The great problem with leprosy is that when a person contracts the disease, they are ostracized and sent to live in a colony with other people who have leprosy. They’re shunned, outcast, they’re the untouchables. So then they go live in pretty horrible conditions. Then they’re even more susceptible to infection and disease. People who have leprosy can’t feel — they can’t feel their fingertips for instance and so when they get burned the burn goes untreated and gets infected. And then it exacerbates the problem. As volunteers, we’re always very careful — we wear rubber gloves, we only use soap on one patient and then discard it — but no, there’s little chance that a volunteer will catch the disease.

Is there a vaccine for leprosy?

There is an antibiotic for leprosy that costs about a dollar a day. It can’t be cured in its advanced stages, but the antibiotic can stop the progression of the leprosy if caught in time. But Indian culture is a huge part of the continued existence of leprosy: In their culture, if you have leprosy, the gods gave that to you. It is your karma, and you should live with that. If you live with it, then in the next life you may come back to a better situation. But if you try to cure it or get better, then that’s playing with your karma and it might affect the next life.

You find people rejecting treatment because of that belief?

Yes. The elderly have that idea. But the patients about 45 and younger are starting to say, “We don’t need to live with this. We can be cured.”


What Rising Star Outreach does is take the children out of the colonies and place them in a boarding school we’ve built. It’s away from their families in the colonies but it’s a beautiful campus. The one option that can help them get out of the colonies is education. Isn’t that something! Education. They’re no longer caught up in these cultural traditions that keep the older generations trapped. They can speak good English. They can get computer skills. They’re educated, so they don’t have to be beggars on the street. They can rise above that.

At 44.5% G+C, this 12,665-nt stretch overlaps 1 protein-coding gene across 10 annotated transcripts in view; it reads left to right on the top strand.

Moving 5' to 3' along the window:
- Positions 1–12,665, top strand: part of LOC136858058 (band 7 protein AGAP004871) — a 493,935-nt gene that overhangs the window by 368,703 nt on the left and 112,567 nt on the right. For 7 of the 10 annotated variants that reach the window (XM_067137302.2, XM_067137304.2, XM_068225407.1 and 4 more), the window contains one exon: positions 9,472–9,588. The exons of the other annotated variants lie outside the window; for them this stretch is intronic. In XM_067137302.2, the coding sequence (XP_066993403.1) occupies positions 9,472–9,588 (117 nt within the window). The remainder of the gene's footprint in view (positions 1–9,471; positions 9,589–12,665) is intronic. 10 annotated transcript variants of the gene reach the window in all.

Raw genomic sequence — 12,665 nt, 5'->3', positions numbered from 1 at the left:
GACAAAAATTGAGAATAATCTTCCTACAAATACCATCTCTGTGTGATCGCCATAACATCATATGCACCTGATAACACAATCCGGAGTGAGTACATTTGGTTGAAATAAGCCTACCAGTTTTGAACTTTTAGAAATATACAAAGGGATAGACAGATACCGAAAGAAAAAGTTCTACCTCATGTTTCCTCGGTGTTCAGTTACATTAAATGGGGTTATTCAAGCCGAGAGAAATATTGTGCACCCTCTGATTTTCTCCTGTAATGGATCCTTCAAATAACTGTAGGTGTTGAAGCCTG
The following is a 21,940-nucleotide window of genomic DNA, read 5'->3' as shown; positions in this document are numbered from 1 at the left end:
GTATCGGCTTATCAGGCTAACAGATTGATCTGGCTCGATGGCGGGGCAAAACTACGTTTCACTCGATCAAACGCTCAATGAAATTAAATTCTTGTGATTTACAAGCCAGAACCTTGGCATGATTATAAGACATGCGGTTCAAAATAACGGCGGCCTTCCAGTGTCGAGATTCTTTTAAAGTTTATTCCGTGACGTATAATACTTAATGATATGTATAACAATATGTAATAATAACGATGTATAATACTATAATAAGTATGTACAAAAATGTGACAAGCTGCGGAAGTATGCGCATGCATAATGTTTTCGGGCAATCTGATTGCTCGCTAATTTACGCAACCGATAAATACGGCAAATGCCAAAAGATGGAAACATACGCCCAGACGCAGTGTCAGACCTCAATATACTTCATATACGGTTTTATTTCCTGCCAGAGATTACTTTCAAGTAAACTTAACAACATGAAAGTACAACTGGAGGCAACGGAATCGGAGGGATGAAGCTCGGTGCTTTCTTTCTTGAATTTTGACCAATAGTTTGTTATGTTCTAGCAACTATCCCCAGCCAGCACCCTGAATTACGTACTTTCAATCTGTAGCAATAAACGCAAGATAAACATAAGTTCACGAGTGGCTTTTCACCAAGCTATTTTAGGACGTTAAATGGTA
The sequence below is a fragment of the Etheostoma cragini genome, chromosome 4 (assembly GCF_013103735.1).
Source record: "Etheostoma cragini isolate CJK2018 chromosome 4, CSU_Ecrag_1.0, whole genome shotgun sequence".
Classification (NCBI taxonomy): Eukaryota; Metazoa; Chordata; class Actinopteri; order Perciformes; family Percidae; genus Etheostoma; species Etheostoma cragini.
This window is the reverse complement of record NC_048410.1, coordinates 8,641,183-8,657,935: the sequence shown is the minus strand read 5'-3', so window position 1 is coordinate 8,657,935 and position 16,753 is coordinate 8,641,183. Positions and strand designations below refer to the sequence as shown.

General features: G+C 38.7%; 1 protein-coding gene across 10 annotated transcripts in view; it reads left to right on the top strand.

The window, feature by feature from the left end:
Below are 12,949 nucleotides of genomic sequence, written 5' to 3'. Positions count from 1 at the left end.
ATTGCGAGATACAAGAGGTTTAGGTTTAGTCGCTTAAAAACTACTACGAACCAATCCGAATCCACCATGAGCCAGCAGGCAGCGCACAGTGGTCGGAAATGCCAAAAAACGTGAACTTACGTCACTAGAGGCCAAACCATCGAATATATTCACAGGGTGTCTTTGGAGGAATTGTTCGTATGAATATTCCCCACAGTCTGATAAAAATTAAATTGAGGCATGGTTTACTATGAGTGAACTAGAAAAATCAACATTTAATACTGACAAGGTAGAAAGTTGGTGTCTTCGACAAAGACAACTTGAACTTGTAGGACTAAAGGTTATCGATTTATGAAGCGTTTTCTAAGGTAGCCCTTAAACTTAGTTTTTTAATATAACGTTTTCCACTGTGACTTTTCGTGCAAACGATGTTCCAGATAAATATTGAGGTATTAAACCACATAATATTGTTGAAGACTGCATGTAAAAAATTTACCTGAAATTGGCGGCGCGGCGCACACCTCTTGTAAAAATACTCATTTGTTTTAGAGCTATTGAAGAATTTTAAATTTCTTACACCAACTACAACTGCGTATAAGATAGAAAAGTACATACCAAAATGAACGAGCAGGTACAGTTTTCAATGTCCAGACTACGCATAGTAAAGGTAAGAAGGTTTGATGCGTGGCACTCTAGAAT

If the colony is the only thing the children know, then they will grow up to be beggars. But if you educate them…. And these kids are so happy to be in school, you can’t believe it. They’re so grateful, even though it’s difficult for them to be away from their families. They’re not orphans. They have families who love them. But they are so grateful to be educated.

So when you take youth over there to volunteer and they see how happy these kids are to learn English, they come home and think, “Wow, I’d better take advantage of what I get to learn at school!” Now of course that doesn’t always translate into our day-to-day lives, we all know that! Only in a perfect world, right?

When encouraging your children to serve, either locally or globally, attitude is very important. You have to approach it with a real love and a genuine desire to be involved with someone else’s life. You never want your child to feel you’re comparing them to kids who are happy with nothing. You can’t force gratitude. You’ve given your child a different experience so you can’t expect them to appreciate things if they’ve never gone without.

But you can teach all the lessons of service locally. As I tell every volunteer, you don’t have to go out of the country to do service. Be kind in the lunch room. Open the door for someone. There are little things everyday you can do. And kids do it.


As parents, we can read the newspaper to young children. Point out children in the news. “Look at these children. They’re being adopted from Haiti. Isn’t this wonderful?” In the newspaper there is always something a child can understand, even if it’s just through a photo. There are books you can read to them. There’s now a picture book of Greg Mortensen’s Three Cups of Tea. Think of what he’s doing, Greg Mortensen. He’s empowering women and girls. A child can learn about that.

Is Rising Star’s goal to abolish leprosy?